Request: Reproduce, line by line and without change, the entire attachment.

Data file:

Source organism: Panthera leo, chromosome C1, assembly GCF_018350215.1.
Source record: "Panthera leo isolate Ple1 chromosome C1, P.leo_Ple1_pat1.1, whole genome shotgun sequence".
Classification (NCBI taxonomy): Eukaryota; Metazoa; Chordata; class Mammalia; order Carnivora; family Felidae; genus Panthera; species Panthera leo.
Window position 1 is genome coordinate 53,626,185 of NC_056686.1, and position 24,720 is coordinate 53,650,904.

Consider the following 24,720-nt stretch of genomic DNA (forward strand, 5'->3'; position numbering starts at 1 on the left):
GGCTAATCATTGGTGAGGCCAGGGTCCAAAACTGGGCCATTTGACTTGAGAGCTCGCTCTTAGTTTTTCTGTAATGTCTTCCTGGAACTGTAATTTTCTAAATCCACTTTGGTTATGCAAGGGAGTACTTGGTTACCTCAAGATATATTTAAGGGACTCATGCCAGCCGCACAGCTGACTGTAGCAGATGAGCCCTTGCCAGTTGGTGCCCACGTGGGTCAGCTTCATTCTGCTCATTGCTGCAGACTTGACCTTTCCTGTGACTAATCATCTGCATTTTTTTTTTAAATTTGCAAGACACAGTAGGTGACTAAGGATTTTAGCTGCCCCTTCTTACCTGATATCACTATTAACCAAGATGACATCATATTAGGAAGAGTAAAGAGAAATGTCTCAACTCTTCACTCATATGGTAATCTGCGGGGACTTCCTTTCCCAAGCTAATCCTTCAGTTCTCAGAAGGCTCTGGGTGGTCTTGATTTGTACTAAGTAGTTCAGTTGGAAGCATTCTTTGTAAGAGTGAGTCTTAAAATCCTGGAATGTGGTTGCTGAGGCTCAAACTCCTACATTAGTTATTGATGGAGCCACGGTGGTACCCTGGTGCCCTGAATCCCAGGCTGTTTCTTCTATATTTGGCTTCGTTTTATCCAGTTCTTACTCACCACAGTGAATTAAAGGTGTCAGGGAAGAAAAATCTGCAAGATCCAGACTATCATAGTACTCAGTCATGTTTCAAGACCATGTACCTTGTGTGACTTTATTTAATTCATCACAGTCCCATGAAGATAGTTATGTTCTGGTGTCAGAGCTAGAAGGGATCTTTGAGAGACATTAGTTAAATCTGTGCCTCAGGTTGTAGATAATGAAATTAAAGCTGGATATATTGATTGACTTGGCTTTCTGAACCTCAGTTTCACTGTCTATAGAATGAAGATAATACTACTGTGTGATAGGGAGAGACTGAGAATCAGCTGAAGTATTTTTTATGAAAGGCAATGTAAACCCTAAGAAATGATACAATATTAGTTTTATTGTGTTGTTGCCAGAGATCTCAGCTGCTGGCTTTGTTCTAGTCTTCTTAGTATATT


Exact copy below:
Source organism: Panthera leo, chromosome C1, assembly GCF_018350215.1.
Source record: "Panthera leo isolate Ple1 chromosome C1, P.leo_Ple1_pat1.1, whole genome shotgun sequence".
Classification (NCBI taxonomy): Eukaryota; Metazoa; Chordata; class Mammalia; order Carnivora; family Felidae; genus Panthera; species Panthera leo.
Window position 1 is genome coordinate 53,626,185 of NC_056686.1, and position 24,720 is coordinate 53,650,904.

Consider the following 24,720-nt stretch of genomic DNA (forward strand, 5'->3'; position numbering starts at 1 on the left):
GGCTAATCATTGGTGAGGCCAGGGTCCAAAACTGGGCCATTTGACTTGAGAGCTCGCTCTTAGTTTTTCTGTAATGTCTTCCTGGAACTGTAATTTTCTAAATCCACTTTGGTTATGCAAGGGAGTACTTGGTTACCTCAAGATATATTTAAGGGACTCATGCCAGCCGCACAGCTGACTGTAGCAGATGAGCCCTTGCCAGTTGGTGCCCACGTGGGTCAGCTTCATTCTGCTCATTGCTGCAGACTTGACCTTTCCTGTGACTAATCATCTGCATTTTTTTTTTAAATTTGCAAGACACAGTAGGTGACTAAGGATTTTAGCTGCCCCTTCTTACCTGATATCACTATTAACCAAGATGACATCATATTAGGAAGAGTAAAGAGAAATGTCTCAACTCTTCACTCATATGGTAATCTGCGGGGACTTCCTTTCCCAAGCTAATCCTTCAGTTCTCAGAAGGCTCTGGGTGGTCTTGATTTGTACTAAGTAGTTCAGTTGGAAGCATTCTTTGTAAGAGTGAGTCTTAAAATCCTGGAATGTGGTTGCTGAGGCTCAAACTCCTACATTAGTTATTGATGGAGCCACGGTGGTACCCTGGTGCCCTGAATCCCAGGCTGTTTCTTCTATATTTGGCTTCGTTTTATCCAGTTCTTACTCACCACAGTGAATTAAAGGTGTCAGGGAAGAAAAATCTGCAAGATCCAGACTATCATAGTACTCAGTCATGTTTCAAGACCATGTACCTTGTGTGACTTTATTTAATTCATCACAGTCCCATGAAGATAGTTATGTTCTGGTGTCAGAGCTAGAAGGGATCTTTGAGAGACATTAGTTAAATCTGTGCCTCAGGTTGTAGATAATGAAATTAAAGCTGGATATATTGATTGACTTGGCTTTCTGAACCTCAGTTTCACTGTCTATAGAATGAAGATAATACTACTGTGTGATAGGGAGAGACTGAGAATCAGCTGAAGTATTTTTTATGAAAGGCAATGTAAACCCTAAGAAATGATACAATATTAGTTTTATTGTGTTGTTGCCAGAGATCTCAGCTGCTGGCTTTGTTCTAGTCTTCTTAGTATATT